Support for cannabis reform is growing every year, with recent polls showing that Americans are more likely to support legal weed than they are to support free college tuition or assault rifle bans. Regardless, Republican lawmakers are continuing to resort to fear-mongering tactics to convince people that marijuana is to blame for the country's social problems.
This weekend, just one day after the racially-motivated mass shooting in El Paso, another young white man shot and killed nine people in Dayton, Ohio. Shortly after this tragic assault, Ohio state Rep. Candice Keller took to Facebook to pin the blame on a number of unrelated causes and marginalized groups.
Gallery — Politicians Who've Puffed:
“After every mass shooting, the liberals start the blame game,” Keller wrote. The GOP lawmaker then initiated her own blame game, calling out the "breakdown of the traditional American family (thank you, transgender, homosexual marriage, and drag queen advocates),” video games, former President Obama, Democrats in Congress, “open borders,” and the GOP's favorite scapegoat: “the acceptance of recreational marijuana.”
Several state officials, including some of the state's Republican leaders, quickly distanced themselves from Keller's rant. “No, ma'am,” Ohio Attorney General Dave Yost tweeted on Monday. “The blame belongs to the evil man who killed those people.” Butler County Republican Party Chairman Todd Hall told the Cincinnati Enquirer that he “cannot condone such comment and behavior,” and Butler County Sheriff Rick Jones tweeted: “Shame shame shame Candice Keller.”
Shame shame shame Candice Keller.— Richard K. Jones (@butlersheriff) August 5, 2019
"To blame these shootings on some of the very people who have been targeted is offensive to those victims, as well as the nine people who were murdered in Dayton this morning and to their grieving friends and family members," said Butler County Democratic Party Chairman Brian Hester, noting that LGBT communities and immigrants have been the targets of recent mass shootings, including this weekend’s El Paso attack. "It is disgraceful this is what passes for Republican rhetoric now."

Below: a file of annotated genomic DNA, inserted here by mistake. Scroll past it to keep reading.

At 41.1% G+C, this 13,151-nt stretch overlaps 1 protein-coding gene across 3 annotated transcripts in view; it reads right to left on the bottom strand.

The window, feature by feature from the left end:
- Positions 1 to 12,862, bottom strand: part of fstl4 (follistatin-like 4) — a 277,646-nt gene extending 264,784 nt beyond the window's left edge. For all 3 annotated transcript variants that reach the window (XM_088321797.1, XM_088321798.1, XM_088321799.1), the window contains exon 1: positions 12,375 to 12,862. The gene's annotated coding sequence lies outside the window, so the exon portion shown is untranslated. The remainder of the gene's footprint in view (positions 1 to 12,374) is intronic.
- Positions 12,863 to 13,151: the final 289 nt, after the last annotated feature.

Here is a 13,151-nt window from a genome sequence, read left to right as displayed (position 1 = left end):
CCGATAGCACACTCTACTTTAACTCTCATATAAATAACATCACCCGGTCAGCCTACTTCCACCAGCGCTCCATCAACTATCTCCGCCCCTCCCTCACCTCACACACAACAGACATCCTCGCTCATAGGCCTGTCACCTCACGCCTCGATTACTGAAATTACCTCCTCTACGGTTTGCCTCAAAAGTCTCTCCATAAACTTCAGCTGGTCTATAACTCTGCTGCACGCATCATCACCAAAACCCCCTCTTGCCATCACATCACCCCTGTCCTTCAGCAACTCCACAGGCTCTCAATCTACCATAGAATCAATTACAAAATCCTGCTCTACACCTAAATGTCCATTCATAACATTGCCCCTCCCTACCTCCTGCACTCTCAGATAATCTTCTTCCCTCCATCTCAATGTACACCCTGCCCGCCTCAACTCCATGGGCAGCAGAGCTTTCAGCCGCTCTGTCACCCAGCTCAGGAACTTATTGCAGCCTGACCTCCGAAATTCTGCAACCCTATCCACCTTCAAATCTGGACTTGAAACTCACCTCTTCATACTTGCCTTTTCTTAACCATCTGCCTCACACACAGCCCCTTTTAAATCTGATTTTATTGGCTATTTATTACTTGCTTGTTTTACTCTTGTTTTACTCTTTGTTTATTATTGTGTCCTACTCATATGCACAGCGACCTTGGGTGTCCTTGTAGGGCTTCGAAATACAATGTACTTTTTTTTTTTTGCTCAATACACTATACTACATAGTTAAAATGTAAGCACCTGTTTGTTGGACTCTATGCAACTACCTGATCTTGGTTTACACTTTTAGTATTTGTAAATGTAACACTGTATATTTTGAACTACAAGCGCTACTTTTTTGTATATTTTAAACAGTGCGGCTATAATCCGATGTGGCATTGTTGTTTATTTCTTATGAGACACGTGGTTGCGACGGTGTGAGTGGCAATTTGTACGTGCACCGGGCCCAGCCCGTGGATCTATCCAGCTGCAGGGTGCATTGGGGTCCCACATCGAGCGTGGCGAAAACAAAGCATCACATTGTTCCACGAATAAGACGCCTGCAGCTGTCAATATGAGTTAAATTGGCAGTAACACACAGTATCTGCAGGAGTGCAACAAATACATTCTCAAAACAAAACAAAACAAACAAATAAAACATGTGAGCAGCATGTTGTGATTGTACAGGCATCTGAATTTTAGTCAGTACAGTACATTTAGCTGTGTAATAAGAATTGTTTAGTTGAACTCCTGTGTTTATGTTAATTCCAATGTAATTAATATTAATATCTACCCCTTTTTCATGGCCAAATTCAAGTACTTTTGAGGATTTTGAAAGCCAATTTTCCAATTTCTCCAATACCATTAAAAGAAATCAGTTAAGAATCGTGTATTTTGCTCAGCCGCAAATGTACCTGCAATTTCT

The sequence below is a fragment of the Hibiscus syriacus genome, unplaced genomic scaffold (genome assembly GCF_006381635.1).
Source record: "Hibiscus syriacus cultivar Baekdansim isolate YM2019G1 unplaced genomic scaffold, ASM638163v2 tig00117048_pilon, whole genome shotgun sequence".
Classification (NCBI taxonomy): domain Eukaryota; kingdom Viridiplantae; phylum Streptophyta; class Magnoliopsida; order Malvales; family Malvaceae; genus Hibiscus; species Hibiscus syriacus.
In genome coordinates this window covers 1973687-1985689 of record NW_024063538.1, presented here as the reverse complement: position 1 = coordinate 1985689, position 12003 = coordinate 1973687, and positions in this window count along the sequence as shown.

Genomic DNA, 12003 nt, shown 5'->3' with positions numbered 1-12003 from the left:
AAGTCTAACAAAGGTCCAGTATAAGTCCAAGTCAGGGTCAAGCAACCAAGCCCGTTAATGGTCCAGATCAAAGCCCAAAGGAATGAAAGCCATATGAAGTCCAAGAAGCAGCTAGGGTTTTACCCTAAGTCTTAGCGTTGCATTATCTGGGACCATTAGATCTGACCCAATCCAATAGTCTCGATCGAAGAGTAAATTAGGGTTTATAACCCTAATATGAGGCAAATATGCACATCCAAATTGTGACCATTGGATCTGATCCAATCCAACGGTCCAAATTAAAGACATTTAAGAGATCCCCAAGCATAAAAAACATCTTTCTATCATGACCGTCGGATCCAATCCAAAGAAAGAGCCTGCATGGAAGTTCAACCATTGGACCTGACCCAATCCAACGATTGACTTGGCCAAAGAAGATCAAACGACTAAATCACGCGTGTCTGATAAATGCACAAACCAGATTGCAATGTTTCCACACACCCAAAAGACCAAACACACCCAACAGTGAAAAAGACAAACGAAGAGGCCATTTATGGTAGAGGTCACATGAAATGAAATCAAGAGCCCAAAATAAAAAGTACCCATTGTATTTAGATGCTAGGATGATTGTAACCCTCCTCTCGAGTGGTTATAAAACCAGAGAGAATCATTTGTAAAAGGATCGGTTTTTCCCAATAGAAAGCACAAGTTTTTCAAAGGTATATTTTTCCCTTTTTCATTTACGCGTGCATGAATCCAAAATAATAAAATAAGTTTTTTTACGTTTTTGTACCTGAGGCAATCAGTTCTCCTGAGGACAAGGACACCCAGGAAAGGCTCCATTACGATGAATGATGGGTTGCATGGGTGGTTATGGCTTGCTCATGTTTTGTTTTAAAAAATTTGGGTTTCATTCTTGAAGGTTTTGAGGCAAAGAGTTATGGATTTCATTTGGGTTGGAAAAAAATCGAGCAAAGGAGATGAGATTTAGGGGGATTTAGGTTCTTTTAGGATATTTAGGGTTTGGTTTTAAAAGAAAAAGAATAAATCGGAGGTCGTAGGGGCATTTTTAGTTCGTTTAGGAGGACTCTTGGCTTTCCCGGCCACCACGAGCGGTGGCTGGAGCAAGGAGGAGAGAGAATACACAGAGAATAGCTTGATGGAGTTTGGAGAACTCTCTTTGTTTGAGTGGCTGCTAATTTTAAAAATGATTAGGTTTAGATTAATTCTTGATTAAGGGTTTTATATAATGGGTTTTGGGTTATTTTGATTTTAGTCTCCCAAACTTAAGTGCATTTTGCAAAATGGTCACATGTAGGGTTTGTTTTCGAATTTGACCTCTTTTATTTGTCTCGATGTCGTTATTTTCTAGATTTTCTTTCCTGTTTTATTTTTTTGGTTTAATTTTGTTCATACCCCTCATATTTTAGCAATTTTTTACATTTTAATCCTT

Meanwhile, Kentucky Governor Matt Bevin launched into his own weed-blaming tirade during a recent local radio interview. Asked whether tax revenue from legal adult-use weed sales could rescue his state from its serious financial woes, the governor called the idea a “ridiculous proposal,” Leafly reports. Bevin claimed that “everybody in Kentucky would need to smoke pot for the next 600 years” in order to raise enough tax revenue to bail out the state's pension fund, which is $43 billion in debt.
When asked whether he might consider even legalizing medical marijuana, Bevin responded with an uninformed rant against legalization: “Look at the homelessness, look at the increases in the emergency rooms. Look at the problems they have in law enforcement in bordering states. Look at the amount of disease and things that have spiked up as a result of people who are coming for the fact that they can smoke pot legally.”
Of course, few of these comments are grounded in reality. Many prohibition states are seeing an influx of black market weed grown in adult-use states like California and Colorado, but these states have been working with federal officials to shut down these illegal grows. There is one study that showed an uptick in emergency room visits in Colorado shortly after legalization, but none of these visits resulted in death. And the claims linking legal weed to homelessness and the spread of disease are completely unsupported by evidence.
Gallery — Fuck-Tons of Weed That No One Is Smoking Except for Cops:
Nebraska Attorney General Doug Peterson recently joined the prohibition chorus with a less offensive, yet equally implausible claim that medical marijuana violates the state constitution. In response to a recent petition to put a medical marijuana initiative on the state’s next election ballot, Peterson wrote an 8-page opinion stating that any form of cannabis legalization would be unconstitutional because the federal government's prohibition of marijuana technically preempts any state's authority to legalize the drug.
State Senator Anna Wishart, sponsor of Nebraska’s medical marijuana initiative, countered that she had already consulted with legal and law enforcement experts on the implications of legalization. “Two-thirds of states have medical marijuana laws, the first enacted 23 years ago and no one has successfully challenged them,” she told Marijuana Moment. “In fact, Congress has directed the DOJ to back off these programs.”
“The Nebraska Attorney General’s argument is nonsensical and motivated by his anti-marijuana ideology,” said Matthew Schweich, deputy director of the Marijuana Policy Project. “Nebraskans understand that many other states have functional medical marijuana programs, which demonstrates the baseless nature of this preemption argument.”